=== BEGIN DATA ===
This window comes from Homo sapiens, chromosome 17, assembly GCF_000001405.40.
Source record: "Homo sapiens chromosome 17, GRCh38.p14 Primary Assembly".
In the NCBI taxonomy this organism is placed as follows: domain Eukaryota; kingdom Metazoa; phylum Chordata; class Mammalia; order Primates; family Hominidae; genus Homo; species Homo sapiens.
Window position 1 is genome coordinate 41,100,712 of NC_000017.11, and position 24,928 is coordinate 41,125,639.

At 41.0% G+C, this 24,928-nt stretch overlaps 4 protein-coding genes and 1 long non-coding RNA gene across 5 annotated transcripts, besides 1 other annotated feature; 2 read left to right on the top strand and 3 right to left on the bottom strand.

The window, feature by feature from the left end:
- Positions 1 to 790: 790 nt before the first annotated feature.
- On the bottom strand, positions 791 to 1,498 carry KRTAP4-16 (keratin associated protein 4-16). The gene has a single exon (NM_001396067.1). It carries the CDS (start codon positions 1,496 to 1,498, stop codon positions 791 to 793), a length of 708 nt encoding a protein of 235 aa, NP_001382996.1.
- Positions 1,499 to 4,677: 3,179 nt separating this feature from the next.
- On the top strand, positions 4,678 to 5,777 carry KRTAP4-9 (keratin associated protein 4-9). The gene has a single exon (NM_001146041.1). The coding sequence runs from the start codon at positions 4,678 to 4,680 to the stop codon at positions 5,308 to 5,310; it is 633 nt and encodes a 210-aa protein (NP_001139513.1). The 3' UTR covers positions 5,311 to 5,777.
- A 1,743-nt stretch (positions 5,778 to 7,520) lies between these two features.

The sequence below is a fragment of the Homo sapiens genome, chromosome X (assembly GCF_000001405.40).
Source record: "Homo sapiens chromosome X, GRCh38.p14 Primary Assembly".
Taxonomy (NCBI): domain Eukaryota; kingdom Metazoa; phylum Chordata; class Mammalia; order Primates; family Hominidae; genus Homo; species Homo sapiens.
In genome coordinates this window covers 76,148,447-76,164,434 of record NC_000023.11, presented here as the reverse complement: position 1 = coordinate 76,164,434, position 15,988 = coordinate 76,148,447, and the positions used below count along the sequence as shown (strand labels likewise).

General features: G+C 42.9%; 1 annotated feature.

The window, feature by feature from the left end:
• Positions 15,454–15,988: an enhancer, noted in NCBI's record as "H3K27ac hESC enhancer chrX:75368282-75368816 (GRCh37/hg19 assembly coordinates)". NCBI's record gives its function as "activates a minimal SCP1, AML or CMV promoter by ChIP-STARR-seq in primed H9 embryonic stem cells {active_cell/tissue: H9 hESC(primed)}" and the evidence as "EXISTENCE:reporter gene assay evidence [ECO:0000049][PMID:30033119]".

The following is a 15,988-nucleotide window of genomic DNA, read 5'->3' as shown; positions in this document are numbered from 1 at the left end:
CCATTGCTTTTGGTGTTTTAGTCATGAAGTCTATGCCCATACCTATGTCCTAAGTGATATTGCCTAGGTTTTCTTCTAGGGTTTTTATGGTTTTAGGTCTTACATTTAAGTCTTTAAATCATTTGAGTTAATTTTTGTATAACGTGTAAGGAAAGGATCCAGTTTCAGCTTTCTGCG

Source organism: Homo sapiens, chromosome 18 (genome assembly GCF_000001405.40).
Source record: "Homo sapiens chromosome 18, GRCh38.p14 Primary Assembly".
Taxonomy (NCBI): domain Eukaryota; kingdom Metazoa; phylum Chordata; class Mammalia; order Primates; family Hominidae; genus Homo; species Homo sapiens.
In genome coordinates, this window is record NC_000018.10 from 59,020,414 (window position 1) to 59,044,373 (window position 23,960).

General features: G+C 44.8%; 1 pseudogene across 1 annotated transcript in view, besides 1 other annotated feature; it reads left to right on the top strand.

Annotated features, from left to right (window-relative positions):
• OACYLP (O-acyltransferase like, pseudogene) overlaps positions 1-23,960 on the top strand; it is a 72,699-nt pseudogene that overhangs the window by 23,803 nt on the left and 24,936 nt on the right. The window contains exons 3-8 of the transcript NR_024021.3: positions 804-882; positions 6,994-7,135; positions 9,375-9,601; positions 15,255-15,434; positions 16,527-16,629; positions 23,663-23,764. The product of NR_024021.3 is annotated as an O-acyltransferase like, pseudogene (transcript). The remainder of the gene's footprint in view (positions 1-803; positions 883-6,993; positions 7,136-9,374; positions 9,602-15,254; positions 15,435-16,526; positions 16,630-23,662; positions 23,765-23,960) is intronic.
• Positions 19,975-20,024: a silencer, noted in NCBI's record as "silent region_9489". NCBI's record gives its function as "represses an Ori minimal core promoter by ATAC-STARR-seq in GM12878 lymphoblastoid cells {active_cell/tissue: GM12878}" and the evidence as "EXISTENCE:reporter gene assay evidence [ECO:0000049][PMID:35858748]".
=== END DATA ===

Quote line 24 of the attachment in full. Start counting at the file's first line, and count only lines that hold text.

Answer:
In genome coordinates, this window is record NC_000018.10 from 59,020,414 (window position 1) to 59,044,373 (window position 23,960).